Collier Edition

STEP INTO THE SPOT LIGHT: Best Calcium Source? Not Dairy.

By Teresa Sievers, MD, MSMS, FAARM –

Dear Dr. Sievers,

I recently had a bone density test that revealed bone loss. My doctor told me that I need to start drinking more milk and other dairy products, but I don’t like them. Is there another way I can get the calcium I need? Natalie

Best Calcium SourceDear Natalie,
While you clearly need to increase your calcium intake, dairy is not your only option. In fact, there are more effective, healthier ways to add calcium into your diet. As a physician, board certified in Internal Medicine and Fellowship trained in Anti-Aging, Regenerative and Functional Medicine, I am aware of many studies that have raised questions about the relationship between dairy products and bone health. There is no doubt that calcium is key for bone health, and lack of it can lead to life threatening diseases. Over 12 million people, 80% of whom are women, suffer from osteoporosis with 20% or more dying within the first 12 months after a hip fracture; 50% unable to walk without assistance and 25% requiring nursing home care.

Women have probably been brainwashed the most about milk and other dairy products being the best prevention for bone loss. But The Nurse’s Health Study, which followed 72,000 women, found that milk consumption was not associated with a lower risk of hip fracture. In fact, those who drank milk daily were as likely to have a fracture as those who drank it once a week.

Interestingly, according to T. Collin Campbell, PhD and author of The China Study, “The countries with the highest cow’s milk intake and its products have the highest rates of fractures.” One explanation might be that if a country is wealthy enough to drink a lot of milk, then they may also indulge in other luxuries such as excess alcohol, caffeine and smoking, which also contribute to bone loss. Furthermore, milk pasteurization destroys 32% of the available calcium. While foodies—people with an avid interest in the latest food fads—believe drinking raw milk improves calcium intake, but it does put one at risk for serious infection.

As an animal protein, milk, as well as all animal proteins such as meat, dairy (and even grains), can make the body more acidic. However, the body functions optimally when it is slightly more alkaline. An alkaline environment not only promotes bone health, but it also makes it more difficult for cancer cells to survive, decreases infections in the body and decreases the aging process. Additionally, when your body is in an alkaline environment you may have stronger bones and less aches and pains. When the body is more acidic, it attempts to balance the acidity by leaching minerals from the bones which are more alkaline, thus leaving the bones depleted of bone building ingredients. (Drinking soda, diet or not, does the same thing.) A great way to alkalize the body is by adding fresh squeezed lemon to your drinking water. Although lemons are acidic, the acidity a food has before it is put in the body has no bearing on how acidic it is after it is put in the body. When ingested, lemon actually has an alkalizing effect. And more importantly it decreases acidifying foods like caffeine, soda and other sugary drinks, as well as artificial sweeteners.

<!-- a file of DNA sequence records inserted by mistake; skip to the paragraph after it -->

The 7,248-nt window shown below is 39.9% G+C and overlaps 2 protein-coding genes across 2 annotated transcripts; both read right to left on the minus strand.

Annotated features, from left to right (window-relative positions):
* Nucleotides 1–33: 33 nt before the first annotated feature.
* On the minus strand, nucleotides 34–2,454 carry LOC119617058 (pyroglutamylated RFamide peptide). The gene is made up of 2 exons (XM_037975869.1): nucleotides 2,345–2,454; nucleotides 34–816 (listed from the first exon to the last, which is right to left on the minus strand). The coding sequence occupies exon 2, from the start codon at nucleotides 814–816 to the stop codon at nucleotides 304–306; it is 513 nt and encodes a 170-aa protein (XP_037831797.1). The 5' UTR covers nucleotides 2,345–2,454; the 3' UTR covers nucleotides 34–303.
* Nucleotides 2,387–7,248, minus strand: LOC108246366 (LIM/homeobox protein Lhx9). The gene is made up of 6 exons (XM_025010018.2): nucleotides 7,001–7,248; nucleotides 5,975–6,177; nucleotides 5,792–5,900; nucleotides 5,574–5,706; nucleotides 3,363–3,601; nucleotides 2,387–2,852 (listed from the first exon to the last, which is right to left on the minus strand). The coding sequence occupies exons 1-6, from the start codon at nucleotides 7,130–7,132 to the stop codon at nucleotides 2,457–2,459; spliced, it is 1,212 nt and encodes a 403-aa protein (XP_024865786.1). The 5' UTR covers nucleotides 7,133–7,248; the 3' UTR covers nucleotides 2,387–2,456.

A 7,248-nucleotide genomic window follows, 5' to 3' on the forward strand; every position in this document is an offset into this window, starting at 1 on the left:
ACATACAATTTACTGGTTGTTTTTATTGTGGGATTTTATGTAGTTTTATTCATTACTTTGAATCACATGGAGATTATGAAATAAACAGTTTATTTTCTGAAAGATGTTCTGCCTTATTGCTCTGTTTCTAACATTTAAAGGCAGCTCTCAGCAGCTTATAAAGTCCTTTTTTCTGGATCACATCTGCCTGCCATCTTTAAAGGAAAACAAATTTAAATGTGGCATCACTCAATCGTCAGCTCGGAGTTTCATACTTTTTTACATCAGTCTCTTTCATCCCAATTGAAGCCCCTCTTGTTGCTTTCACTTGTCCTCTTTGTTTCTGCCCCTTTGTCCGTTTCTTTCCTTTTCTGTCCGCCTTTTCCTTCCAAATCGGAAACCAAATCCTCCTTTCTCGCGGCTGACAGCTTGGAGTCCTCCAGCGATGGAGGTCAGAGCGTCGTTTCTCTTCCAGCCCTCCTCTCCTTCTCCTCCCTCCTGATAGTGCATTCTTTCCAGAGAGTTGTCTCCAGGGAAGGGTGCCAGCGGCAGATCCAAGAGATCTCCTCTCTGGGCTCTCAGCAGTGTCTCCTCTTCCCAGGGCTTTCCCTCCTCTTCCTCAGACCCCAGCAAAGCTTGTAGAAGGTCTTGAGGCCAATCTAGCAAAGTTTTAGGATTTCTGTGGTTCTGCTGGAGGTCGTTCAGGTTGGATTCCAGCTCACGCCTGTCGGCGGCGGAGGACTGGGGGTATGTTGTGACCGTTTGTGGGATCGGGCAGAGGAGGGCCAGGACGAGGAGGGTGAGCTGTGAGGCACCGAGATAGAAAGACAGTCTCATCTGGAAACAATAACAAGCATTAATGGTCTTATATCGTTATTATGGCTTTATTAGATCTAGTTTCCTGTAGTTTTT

How should you get your calcium?
Start with your diet. Overall, plant based diets are more alkaline and have lots of calcium. Kale and collard greens have about 250 mg of calcium per 3.5 ounces (about 1.25 cups cooked), while the same quantity in yogurt is about 252 mg and milk 291 mg. Two cups of broccoli has nearly 200 mg of calcium. Seeds are another option with sesame seeds among the highest: 1160 mg in 3.5 ounces. The same volume of almonds has 234 mg. And many non-dairy milks, such a rice and almond milk are fortified with same amount of calcium as cow’s milk. Ideally, get at least half of your requirements from food rather than supplements.

For ages women were told that TUMs was a great source of calcium. This is another myth that needs clarification. First, you need adequate stomach acid to absorb calcium and by definition, TUMS is an antacid. Also, the calcium found in TUMS is calcium carbonate. Better, more absorbable forms are calcium hydroxyapatite and citrate if you have history of calcium kidney stones. Intake amounts are decreasing as issues with excess calcium, especially when taken without vitamin K, can actually increase calcium deposition in the coronary arteries, thus increasing risk of heart disease. I usually recommend about1000-1200 mg per day for post-menopausal women, and for men, depending on their age, about 800- 1000 of calcium. Ideally, at least half if not more of that should come from your diet. And the quality of supplements is crucial, as cheaper brands have been shown to be tainted with heavy metals which worsen bone loss.

I would recommend working with Coach Karen to help you balance your diet to include calcium rich foods. In addition, I would prescribe, high quality supplements to ensure your calcium intake, as well as other nutrients, are meeting recommended daily requirements to be sure your body systems are functioning optimally.

Teresa A. Sievers, MD
Restorative Health & Healing Center
10201 Arcos Av., Suite 201, Estero
Learn more about Dr. Sievers at:
www.rhhcenter.com

Karen R. Callan, CHC, AADP
Certified Health Coach
10201 Arcos Ave., Suite 201 Estero
239-405-9169
Learn More About BEST BODY NOW at:
www.lovemybestbodynow.com

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